Deiters believes there is still a lot more that needs to be done: “It’s not easy to bring in completely new foods and technology to the industry. The majority of consumers want to eat what they have been eating their whole lives, but this has to change,” he claims. “In the future, there will be 9 billion people on this planet and countries if look at the consumption of meat in Europe and the US alone, then we will not have sufficient resources such as water and grains to feed all this livestock. There needs to be a turning point and I think with this type of technology that we offer, there is a huge market for textured proteins. As long as we can make then enjoyable to eat, then there will be a chance.”


According to Deiters, there is still a lot of unexplored potentials. “It’s not only about soy but maybe blends with wheat, soy and pea proteins, because there are a lot of functionalities in different proteins. Overall, I would say that they are sufficient plant proteins sources available globally and we have good opportunities for innovation.  The grains and other plant proteins that go into feeding livestock could become available if we consumed less meat on the whole. Every region has to focus on the veg proteins or mixture of vegetable proteins which grow best within their region. There is not just one ‘vegetable’ solution, but due to the number of different proteins and the variety of their functionality, different solutions might be best for different markets,” he explains. “These solutions are helping to aid a sustainable future of the planet.”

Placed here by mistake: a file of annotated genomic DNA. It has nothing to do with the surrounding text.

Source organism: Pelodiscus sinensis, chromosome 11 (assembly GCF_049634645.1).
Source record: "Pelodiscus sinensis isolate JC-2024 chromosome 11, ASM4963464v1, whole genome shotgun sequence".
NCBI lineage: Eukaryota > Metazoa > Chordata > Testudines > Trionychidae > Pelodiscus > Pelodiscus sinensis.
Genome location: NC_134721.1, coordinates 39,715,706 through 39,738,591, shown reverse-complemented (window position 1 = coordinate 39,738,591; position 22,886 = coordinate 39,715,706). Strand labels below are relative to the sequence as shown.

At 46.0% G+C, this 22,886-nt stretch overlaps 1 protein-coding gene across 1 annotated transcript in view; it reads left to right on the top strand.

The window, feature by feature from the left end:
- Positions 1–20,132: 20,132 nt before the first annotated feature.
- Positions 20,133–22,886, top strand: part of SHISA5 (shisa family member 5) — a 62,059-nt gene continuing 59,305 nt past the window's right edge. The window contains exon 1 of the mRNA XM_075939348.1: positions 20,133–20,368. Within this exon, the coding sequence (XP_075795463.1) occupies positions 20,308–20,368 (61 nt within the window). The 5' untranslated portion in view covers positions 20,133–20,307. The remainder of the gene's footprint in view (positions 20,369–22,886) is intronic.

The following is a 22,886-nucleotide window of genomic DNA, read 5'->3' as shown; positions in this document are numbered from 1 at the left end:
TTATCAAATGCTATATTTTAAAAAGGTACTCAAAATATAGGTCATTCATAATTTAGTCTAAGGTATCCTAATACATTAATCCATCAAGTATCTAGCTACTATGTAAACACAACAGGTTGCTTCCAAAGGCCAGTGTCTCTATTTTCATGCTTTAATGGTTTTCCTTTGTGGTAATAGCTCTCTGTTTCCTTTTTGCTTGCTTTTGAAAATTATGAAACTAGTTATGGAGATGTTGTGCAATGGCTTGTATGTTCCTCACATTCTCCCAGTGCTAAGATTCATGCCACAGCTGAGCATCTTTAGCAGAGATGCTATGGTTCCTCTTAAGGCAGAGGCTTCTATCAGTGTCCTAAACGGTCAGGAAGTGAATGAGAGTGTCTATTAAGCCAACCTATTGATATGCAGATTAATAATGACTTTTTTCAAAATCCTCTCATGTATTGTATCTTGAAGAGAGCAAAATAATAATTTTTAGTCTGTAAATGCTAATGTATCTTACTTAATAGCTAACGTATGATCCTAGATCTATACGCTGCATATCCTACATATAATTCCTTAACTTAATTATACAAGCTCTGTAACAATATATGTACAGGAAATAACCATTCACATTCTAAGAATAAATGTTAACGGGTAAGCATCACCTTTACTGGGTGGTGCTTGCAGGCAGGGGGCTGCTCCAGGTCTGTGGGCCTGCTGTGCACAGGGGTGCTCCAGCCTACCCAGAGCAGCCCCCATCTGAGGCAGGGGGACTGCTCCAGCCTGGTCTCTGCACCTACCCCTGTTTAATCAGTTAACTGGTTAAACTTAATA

Deiters also notes: “The world has enough agriculture area for the production of any vegetable foods, we need to learn how to deal with it in a more efficient way and with protein texturizing, it is a very efficient way to convert to the protein mass from the field to the fork.”


“There is a market to grow any textured proteins using our technology,” he concludes. With this technology, there is a good chance for everyone and should be working together for the benefit of the food industry.”


By Elizabeth Green